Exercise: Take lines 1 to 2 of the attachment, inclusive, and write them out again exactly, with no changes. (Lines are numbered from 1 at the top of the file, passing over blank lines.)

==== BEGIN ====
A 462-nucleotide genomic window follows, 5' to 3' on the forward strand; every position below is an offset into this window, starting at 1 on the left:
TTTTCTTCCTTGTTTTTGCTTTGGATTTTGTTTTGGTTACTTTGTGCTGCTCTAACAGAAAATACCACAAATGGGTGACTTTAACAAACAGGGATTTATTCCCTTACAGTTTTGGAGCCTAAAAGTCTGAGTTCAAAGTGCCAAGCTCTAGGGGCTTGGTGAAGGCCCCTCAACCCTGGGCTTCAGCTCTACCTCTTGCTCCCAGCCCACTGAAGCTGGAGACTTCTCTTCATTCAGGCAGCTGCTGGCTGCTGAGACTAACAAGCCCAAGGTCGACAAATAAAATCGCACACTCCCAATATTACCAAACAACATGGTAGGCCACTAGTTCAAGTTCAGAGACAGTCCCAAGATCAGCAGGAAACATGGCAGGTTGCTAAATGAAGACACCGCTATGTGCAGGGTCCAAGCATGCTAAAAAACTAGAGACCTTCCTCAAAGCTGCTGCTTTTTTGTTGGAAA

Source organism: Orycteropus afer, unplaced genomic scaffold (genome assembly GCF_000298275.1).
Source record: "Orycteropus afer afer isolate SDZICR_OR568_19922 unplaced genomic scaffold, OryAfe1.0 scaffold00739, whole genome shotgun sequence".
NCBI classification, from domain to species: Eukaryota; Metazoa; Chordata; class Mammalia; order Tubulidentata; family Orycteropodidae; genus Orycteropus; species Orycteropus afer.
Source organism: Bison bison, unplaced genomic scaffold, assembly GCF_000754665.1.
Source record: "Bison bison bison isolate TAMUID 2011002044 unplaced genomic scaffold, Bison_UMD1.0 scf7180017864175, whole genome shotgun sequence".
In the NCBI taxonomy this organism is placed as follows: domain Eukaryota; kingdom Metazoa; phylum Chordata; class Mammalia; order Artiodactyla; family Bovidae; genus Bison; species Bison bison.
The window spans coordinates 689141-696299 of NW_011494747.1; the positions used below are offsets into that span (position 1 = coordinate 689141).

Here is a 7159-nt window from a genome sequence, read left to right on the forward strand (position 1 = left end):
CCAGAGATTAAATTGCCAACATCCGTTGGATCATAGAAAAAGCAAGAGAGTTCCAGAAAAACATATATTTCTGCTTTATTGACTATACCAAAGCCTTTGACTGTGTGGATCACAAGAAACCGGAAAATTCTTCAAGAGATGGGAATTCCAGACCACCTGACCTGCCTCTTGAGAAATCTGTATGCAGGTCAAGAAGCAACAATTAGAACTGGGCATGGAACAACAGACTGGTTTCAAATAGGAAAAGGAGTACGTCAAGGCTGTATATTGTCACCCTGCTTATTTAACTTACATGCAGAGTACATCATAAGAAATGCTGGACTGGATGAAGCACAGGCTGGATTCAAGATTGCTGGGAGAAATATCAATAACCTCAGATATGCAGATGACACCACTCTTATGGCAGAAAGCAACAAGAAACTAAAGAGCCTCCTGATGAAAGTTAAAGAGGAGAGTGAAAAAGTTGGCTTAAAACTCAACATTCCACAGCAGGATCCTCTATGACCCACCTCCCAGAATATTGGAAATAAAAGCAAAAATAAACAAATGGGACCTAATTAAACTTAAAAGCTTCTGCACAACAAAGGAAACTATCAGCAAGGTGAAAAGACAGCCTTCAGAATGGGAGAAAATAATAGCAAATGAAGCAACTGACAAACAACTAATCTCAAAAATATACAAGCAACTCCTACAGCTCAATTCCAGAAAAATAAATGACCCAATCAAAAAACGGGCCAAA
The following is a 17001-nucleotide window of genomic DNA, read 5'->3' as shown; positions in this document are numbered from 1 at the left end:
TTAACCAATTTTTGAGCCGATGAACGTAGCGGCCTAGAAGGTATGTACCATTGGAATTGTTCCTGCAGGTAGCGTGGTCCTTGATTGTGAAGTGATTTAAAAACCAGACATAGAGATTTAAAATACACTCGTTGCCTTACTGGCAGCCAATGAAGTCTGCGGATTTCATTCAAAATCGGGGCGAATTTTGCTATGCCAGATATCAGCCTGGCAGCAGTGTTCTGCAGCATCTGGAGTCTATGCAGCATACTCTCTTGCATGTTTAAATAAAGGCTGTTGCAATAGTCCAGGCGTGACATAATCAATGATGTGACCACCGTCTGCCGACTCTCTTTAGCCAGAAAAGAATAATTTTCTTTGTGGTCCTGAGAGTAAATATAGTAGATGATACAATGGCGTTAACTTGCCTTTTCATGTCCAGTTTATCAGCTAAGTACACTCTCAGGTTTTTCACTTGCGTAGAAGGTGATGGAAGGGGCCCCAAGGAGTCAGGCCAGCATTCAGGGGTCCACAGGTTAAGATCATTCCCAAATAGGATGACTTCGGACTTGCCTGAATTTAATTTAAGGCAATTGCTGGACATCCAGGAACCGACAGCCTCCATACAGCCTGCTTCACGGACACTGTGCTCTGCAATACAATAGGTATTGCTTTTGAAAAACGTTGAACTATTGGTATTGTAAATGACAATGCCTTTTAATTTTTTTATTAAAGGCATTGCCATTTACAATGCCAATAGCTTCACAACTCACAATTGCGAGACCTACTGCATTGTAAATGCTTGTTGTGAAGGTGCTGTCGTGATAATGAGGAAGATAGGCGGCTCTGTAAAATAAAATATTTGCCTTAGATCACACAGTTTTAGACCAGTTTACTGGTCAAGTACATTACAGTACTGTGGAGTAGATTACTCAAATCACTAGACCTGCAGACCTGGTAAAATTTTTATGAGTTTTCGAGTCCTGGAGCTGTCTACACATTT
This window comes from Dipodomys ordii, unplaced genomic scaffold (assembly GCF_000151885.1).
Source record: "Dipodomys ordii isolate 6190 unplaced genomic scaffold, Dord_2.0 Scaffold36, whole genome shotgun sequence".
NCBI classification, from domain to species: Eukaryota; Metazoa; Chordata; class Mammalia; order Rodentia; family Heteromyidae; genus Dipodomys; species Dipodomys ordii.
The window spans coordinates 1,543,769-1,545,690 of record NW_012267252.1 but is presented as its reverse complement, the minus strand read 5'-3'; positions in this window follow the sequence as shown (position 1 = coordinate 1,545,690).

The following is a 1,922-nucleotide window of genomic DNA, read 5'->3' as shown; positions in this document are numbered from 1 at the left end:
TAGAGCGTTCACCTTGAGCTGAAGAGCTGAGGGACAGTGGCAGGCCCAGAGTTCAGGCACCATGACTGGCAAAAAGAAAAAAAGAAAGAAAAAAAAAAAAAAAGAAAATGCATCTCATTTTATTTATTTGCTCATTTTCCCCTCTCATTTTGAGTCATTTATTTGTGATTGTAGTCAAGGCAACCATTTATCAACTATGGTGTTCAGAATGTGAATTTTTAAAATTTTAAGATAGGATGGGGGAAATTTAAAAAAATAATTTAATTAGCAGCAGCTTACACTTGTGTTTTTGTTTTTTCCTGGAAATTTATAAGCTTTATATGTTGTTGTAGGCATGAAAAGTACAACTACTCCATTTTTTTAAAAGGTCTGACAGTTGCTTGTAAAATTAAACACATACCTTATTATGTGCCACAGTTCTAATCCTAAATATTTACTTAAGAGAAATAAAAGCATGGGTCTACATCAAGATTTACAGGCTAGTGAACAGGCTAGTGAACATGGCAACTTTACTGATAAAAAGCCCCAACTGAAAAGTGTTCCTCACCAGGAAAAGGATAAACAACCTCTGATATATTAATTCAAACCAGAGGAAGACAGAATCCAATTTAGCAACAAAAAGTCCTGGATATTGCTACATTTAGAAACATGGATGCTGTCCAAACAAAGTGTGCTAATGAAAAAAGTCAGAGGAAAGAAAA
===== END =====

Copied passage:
A 462-nucleotide genomic window follows, 5' to 3' on the forward strand; every position below is an offset into this window, starting at 1 on the left:
TTTTCTTCCTTGTTTTTGCTTTGGATTTTGTTTTGGTTACTTTGTGCTGCTCTAACAGAAAATACCACAAATGGGTGACTTTAACAAACAGGGATTTATTCCCTTACAGTTTTGGAGCCTAAAAGTCTGAGTTCAAAGTGCCAAGCTCTAGGGGCTTGGTGAAGGCCCCTCAACCCTGGGCTTCAGCTCTACCTCTTGCTCCCAGCCCACTGAAGCTGGAGACTTCTCTTCATTCAGGCAGCTGCTGGCTGCTGAGACTAACAAGCCCAAGGTCGACAAATAAAATCGCACACTCCCAATATTACCAAACAACATGGTAGGCCACTAGTTCAAGTTCAGAGACAGTCCCAAGATCAGCAGGAAACATGGCAGGTTGCTAAATGAAGACACCGCTATGTGCAGGGTCCAAGCATGCTAAAAAACTAGAGACCTTCCTCAAAGCTGCTGCTTTTTTGTTGGAAA